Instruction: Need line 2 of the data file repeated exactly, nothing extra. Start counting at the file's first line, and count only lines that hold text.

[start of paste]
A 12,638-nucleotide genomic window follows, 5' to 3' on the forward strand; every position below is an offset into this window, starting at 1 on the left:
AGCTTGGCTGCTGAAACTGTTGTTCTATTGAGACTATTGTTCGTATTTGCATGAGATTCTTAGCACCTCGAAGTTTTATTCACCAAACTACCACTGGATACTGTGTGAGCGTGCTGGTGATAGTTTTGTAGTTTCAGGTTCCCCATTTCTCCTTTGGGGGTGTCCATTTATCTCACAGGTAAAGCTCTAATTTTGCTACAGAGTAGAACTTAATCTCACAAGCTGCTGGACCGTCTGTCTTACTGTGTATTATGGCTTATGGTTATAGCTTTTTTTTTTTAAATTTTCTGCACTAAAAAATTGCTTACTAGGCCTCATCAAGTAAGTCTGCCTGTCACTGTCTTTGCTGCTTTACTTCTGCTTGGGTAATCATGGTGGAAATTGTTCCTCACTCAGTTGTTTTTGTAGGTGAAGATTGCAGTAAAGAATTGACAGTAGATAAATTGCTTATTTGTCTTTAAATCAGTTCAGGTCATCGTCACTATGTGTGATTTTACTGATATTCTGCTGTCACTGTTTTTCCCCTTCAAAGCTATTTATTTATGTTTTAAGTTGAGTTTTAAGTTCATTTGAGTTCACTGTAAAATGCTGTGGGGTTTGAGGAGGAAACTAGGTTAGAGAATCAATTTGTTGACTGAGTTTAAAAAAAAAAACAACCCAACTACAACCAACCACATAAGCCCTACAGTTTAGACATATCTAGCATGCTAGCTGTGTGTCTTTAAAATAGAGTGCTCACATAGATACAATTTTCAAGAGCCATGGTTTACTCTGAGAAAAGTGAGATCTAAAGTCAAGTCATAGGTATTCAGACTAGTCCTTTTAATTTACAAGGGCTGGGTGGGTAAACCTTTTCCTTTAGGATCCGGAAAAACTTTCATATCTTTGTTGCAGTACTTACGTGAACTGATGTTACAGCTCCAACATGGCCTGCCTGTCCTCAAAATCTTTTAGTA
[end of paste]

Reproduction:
AGCTTGGCTGCTGAAACTGTTGTTCTATTGAGACTATTGTTCGTATTTGCATGAGATTCTTAGCACCTCGAAGTTTTATTCACCAAACTACCACTGGATACTGTGTGAGCGTGCTGGTGATAGTTTTGTAGTTTCAGGTTCCCCATTTCTCCTTTGGGGGTGTCCATTTATCTCACAGGTAAAGCTCTAATTTTGCTACAGAGTAGAACTTAATCTCACAAGCTGCTGGACCGTCTGTCTTACTGTGTATTATGGCTTATGGTTATAGCTTTTTTTTTTTAAATTTTCTGCACTAAAAAATTGCTTACTAGGCCTCATCAAGTAAGTCTGCCTGTCACTGTCTTTGCTGCTTTACTTCTGCTTGGGTAATCATGGTGGAAATTGTTCCTCACTCAGTTGTTTTTGTAGGTGAAGATTGCAGTAAAGAATTGACAGTAGATAAATTGCTTATTTGTCTTTAAATCAGTTCAGGTCATCGTCACTATGTGTGATTTTACTGATATTCTGCTGTCACTGTTTTTCCCCTTCAAAGCTATTTATTTATGTTTTAAGTTGAGTTTTAAGTTCATTTGAGTTCACTGTAAAATGCTGTGGGGTTTGAGGAGGAAACTAGGTTAGAGAATCAATTTGTTGACTGAGTTTAAAAAAAAAAACAACCCAACTACAACCAACCACATAAGCCCTACAGTTTAGACATATCTAGCATGCTAGCTGTGTGTCTTTAAAATAGAGTGCTCACATAGATACAATTTTCAAGAGCCATGGTTTACTCTGAGAAAAGTGAGATCTAAAGTCAAGTCATAGGTATTCAGACTAGTCCTTTTAATTTACAAGGGCTGGGTGGGTAAACCTTTTCCTTTAGGATCCGGAAAAACTTTCATATCTTTGTTGCAGTACTTACGTGAACTGATGTTACAGCTCCAACATGGCCTGCCTGTCCTCAAAATCTTTTAGTA